“If I were looking for a good dog I’d seek out a reputable breeder who was also a farm person. Not just a field trial person,” David said. “Not all dogs that run in trials are strong enough to do farm work. There are a lot of Border collies in this country that do not have the power to push a ewe and her lambs off the lamb bed if you wanted to bring them in. We breed for that power.

“I would only buy a working dog,” He emphasizes. “I would go to the farm and watch the mother and father both work. If you have a farm and you want to send your dog out 300 or 400 yards—or a thousand yards—and bring your sheep in, then go to the person who has dogs capable of doing that.”

A good dog really helps manage nervous breeds. Robin French's Zac makes handling spooky Cheviot ewes quick and easy.
A good dog really helps manage nervous breeds. Robin French’s Zac makes handling spooky ewes quick and easy.

“Farm dogs are going to have to acquire a lot of different skills,” he continued. “They are going to have to push sheep off of hay or feed and they are going to have to move the rams—or ewes with lambs. A lot of dogs aren’t able to do that. They need stamina, power, and courage to stay with you all day long while you’re shearing, lambing, or worming.”

Those are the kinds of services a well-trained Border collie can provide for a shepherd. The Henrys also use a dog to catch rams to replenish chalk in the marking harness.

“The dog brings the ram up to you and you flip it over and pop new chalk in,” David said. “It takes just a couple of minutes as opposed to catching everybody, then running them through the chute. Things run a lot more efficiently with a well trained dog.”

Helping Good Dogs Help You

Dogs don’t move sheep by themselves, though. The dog and the shepherd work together as a team. David says that the two work as a series of gates or as a vise. He talks about squeezing a group of sheep to get them sorted.

“When you get the one or ones you want, the dog will keep those sheep separate from the flock,” David said. “If you have the right kind of dog and handler, there’s no need for any type of pen. You can worm the sheep just by letting the dog hold them up into a corner. As a matter of fact I had sheep for about seven years before I ever bought a handling system. At that time I had about 200 ewes.”

Max (littermate to Henry's Tweed), holds sheep so owner Mark Adams can select and catch one. Many flockmasters with trained dogs have little or no need for working chutes.
Max (littermate to Henry’s Tweed), holds sheep so owner Mark Adams can select and catch one. Many flockmasters with trained dogs have little or no need for working chutes.

If a shepherd does decide to have a dog join the farm team, Christine and David say there are a number of low-cost things to do to protect the dog’s health. Top quality dog food is essential, they say. So are regular vaccinations.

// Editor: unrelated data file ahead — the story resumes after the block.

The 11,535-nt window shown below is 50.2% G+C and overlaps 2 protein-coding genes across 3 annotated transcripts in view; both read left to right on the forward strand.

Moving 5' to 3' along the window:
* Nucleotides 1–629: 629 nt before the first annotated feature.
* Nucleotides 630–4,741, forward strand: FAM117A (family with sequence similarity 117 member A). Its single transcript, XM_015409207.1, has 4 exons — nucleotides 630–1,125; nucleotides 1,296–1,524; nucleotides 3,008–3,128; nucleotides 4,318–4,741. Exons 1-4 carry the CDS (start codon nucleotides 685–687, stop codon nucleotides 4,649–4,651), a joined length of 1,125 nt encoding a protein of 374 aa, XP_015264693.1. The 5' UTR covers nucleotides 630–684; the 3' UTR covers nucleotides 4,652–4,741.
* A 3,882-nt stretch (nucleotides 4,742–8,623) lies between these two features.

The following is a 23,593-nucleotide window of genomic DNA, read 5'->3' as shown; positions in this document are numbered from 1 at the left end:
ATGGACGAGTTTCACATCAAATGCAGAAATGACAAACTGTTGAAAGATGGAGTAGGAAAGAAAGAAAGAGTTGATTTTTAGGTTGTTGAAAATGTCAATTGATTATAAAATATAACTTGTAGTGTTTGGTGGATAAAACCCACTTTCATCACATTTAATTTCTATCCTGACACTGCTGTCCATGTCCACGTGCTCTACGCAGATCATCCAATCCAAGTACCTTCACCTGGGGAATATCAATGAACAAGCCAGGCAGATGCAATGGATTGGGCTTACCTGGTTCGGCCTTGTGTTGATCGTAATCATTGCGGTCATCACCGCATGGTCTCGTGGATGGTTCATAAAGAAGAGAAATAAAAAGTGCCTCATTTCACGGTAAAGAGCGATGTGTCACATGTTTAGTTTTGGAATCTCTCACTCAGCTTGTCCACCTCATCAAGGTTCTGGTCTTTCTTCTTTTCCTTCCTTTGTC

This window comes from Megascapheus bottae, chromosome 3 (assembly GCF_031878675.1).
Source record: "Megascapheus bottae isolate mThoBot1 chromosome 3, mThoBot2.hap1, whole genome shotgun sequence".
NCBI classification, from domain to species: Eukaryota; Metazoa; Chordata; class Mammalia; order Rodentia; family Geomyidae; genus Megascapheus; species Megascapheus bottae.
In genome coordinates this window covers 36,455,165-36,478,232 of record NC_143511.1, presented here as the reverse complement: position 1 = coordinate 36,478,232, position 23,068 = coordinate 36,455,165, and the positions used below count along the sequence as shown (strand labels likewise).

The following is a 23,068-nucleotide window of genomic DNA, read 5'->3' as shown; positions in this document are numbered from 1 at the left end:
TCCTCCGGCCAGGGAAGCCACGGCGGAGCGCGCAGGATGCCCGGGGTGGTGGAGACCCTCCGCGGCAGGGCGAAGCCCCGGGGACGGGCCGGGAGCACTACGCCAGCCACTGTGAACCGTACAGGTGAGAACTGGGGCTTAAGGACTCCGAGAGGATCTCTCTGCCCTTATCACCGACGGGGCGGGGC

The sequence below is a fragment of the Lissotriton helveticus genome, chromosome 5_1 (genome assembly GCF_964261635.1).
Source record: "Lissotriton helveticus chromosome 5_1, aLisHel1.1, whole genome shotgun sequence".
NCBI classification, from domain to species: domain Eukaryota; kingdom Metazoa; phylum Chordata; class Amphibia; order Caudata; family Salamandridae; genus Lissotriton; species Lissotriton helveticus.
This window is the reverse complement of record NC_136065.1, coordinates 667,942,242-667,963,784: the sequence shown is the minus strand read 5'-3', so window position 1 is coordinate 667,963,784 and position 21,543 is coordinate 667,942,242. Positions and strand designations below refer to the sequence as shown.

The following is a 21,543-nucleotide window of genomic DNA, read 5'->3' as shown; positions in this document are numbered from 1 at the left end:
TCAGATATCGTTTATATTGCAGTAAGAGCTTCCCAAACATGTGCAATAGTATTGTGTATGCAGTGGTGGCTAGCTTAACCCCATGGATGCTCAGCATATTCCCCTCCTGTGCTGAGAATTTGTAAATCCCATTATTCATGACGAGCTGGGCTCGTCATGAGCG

“All of our dogs have a yearly seven way booster,” David said. “All of our dogs are on a regular rabies shot and we do an intestinal de-wormer a couple times a year. We also do a monthly heartworm preventive and regular flea and tick protection. We do all our vaccinations ourselves, except rabies.”

Housing can be a ten-by-ten foot kennel with a doghouse, or it can be a little fancier with covered indoor/outdoor dog runs. That is where the dog should be when the shepherd isn’t working with it.

“The dog should not have a regular view of the sheep from its kennel and it should not be allowed to run lose on the farm,” Christine said.

“These dogs move the sheep by intimidating them through their stare,” David said. “It will change their performance if they lie around and watch the stock graze. If they lie there for hours and constantly stare at sheep and the sheep are moving they think they are moving the stock. When you turn them out into a field they’ll run out there and lie down.

“If you leave them loose when you go to bed they don’t know that they aren’t supposed to be out there working.”

“Get Enough Dog For The Job”

'Get enough dog for the job.' This dog, Lew, has what it takes to hold these big-breed ewes without fear or fatigue.
“Get enough dog for the job.” This dog, Lew, has what it takes to hold these big-breed ewes without fear or fatigue.

David and Christine emphasize that whatever age of dog you purchase you should get one that is ready to work with you any time of the day and has the courage to not get beat up by the stock. One of Christine’s most embarrassing moments was early in her career as a dog trainer when an imported dog of hers, with a good pedigree, faced a particularly tough sheep.

“My dog got run off the field by that sheep. It knew my dog wasn’t tough enough,” she said.

A farmer doesn’t want that to happen. Whether you’re thinking about buying a dog or you have a dog that needs more training, the Henrys can help you make sure that kind of setback doesn’t happen. You can learn more about Fieldstone Farm’s Border Collies (and also their line of flock guardian dogs) by visiting their website www.pbase.com/pastorshill or by calling them at 276-475-5501.?